Founded in 1991 by Stephen Gan, James Kaliardos, and Cecilia Dean, Visionaire straddles the categories of fashion magazine, artist’s book, and design object. They also seem to function as a repository of art directorial and editorial dreams. One issue consisted entirely of memos sent by Diana Vreeland. Others included latex, embroidery, lenticular screens, flipbooks, flavor-infused plastic strips, and a swatch of the bedsheets of supermodel Gisele Bundchen.

Meanwhile, now on view at the Visionaire gallery in New York is issue 51, “Harmony,” a series of jigsaw puzzles designed by artists including Richard Misrach and Maurizio Cattelan. Vik Muniz goes for the mise en abyme, making a puzzle out of an image of puzzle pieces.

Stephanie Murg is a New York-based writer and art consultant.

Marc Jacobs and the Land of Misfit Celebrities

marcjacobsshow.jpg

Guy Trebay has an absolutely priceless piece in the NY Times we think really wraps up NY Fashion Week nicely. He touches rather tangentially on what Marc Jacobs sent down the runway (backwards this year), focusing, rather, on the often off-the-beaten-path celebs sitting in the front rows of his shows. From scruffy rock stars to aging porn stars to “occupationally various” Courtney Love somewhere in between, all are invited to help further cement Jacobs’ own misfit status:

Cool, in the sense of a Marc Jacobs show, is like acupuncture. A mysterious electrical network regulates the system; manipulate one point and you trigger a remote response. The brain may be involved, but no one can tell you quite how. And, although it is possible to diagram the energy vectors (music to fashion to art to pornography) it would be impossible to dissect them under the knife.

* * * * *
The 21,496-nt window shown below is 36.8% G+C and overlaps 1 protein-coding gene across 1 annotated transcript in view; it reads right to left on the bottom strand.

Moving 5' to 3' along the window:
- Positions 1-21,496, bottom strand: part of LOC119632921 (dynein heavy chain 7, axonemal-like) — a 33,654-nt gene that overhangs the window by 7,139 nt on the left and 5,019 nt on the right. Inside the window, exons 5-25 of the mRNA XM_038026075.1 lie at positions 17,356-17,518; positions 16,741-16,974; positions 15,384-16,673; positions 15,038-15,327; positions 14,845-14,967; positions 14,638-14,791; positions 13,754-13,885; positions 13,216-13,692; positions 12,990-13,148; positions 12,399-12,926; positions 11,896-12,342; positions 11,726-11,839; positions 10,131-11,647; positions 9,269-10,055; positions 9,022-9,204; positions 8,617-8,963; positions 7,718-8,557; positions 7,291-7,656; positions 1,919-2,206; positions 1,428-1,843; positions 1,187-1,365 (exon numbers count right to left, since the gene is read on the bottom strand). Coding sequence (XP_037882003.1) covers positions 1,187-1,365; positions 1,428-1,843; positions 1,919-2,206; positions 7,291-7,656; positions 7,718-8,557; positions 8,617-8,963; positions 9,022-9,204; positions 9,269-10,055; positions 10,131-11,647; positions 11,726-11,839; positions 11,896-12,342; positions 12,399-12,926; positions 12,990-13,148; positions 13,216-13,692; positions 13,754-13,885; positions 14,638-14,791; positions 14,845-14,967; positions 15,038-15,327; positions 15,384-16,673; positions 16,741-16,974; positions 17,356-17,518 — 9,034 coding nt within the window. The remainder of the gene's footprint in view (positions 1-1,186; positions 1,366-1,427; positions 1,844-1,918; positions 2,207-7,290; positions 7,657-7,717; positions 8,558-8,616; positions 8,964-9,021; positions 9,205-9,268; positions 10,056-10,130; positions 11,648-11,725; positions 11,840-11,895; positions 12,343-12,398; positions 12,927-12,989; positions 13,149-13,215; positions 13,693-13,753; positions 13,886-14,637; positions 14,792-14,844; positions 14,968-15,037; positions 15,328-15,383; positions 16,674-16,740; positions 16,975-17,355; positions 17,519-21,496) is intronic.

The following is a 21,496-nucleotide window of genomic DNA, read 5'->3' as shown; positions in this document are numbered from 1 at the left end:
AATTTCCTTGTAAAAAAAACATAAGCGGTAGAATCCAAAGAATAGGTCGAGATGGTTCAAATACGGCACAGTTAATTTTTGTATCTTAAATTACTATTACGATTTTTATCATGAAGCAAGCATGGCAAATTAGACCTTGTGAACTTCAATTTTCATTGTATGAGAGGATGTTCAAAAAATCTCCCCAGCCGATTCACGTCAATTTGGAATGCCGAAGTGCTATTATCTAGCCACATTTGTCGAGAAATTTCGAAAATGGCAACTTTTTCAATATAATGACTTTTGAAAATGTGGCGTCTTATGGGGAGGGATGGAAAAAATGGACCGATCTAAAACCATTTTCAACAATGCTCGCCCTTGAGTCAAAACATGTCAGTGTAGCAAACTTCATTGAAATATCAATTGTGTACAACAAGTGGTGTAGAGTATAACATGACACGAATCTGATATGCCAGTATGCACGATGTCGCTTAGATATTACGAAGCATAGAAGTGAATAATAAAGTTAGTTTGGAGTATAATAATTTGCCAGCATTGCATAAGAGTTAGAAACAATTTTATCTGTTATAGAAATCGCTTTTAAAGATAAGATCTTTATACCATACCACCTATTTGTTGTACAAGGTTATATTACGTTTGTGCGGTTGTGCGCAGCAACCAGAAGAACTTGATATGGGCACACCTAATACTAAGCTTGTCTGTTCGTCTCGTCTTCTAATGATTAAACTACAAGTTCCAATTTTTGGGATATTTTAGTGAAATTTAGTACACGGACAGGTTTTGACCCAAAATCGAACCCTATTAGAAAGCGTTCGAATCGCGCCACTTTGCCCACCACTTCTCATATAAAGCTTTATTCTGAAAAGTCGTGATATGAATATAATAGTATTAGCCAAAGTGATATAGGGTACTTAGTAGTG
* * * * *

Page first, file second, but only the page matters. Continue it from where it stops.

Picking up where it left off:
That bit of prose is hard to top but we’ll try with this choice quote that closes the piece, when Village Voice critic Lynn Yaeger spots Carmen Electra at the show:

“How Z- list,” she said, in a way that implied the zenith of this cultural moment and the nadir had converged. “I mean, honestly,” Ms. Yaeger said. “Who are you? How do you spell your name? What’s the capital of France?”

Countdown to Moss Angeles

mossangeles.jpg

We are, right now, holding in our hot little hands this six-paneled invitation–white and black, of course–heralding a fact we uncovered ourselves a few months ago but were told to keep quiet about: Murray Moss and Franklin Getchell are opening their second Moss store here in LA on Thursday. (Friday for non-invitation-holding peeps).

The disappointingly subdued opening will include such ho-hum entertainment as a hanging garden of eighteen Swarovski chandeliers by Georg Baldele, limited-edition pieces by the Campana Brothers and Tord Boontje, and a vintage Steinway baby grand which is to be played and burned by Maarten Baas. We know, yawn.

In the meantime, read up on Moss the man in this nice piece by Vanity Fair from a few months ago. Party report and photos to follow, but don’t worry: We promise not to touch anything.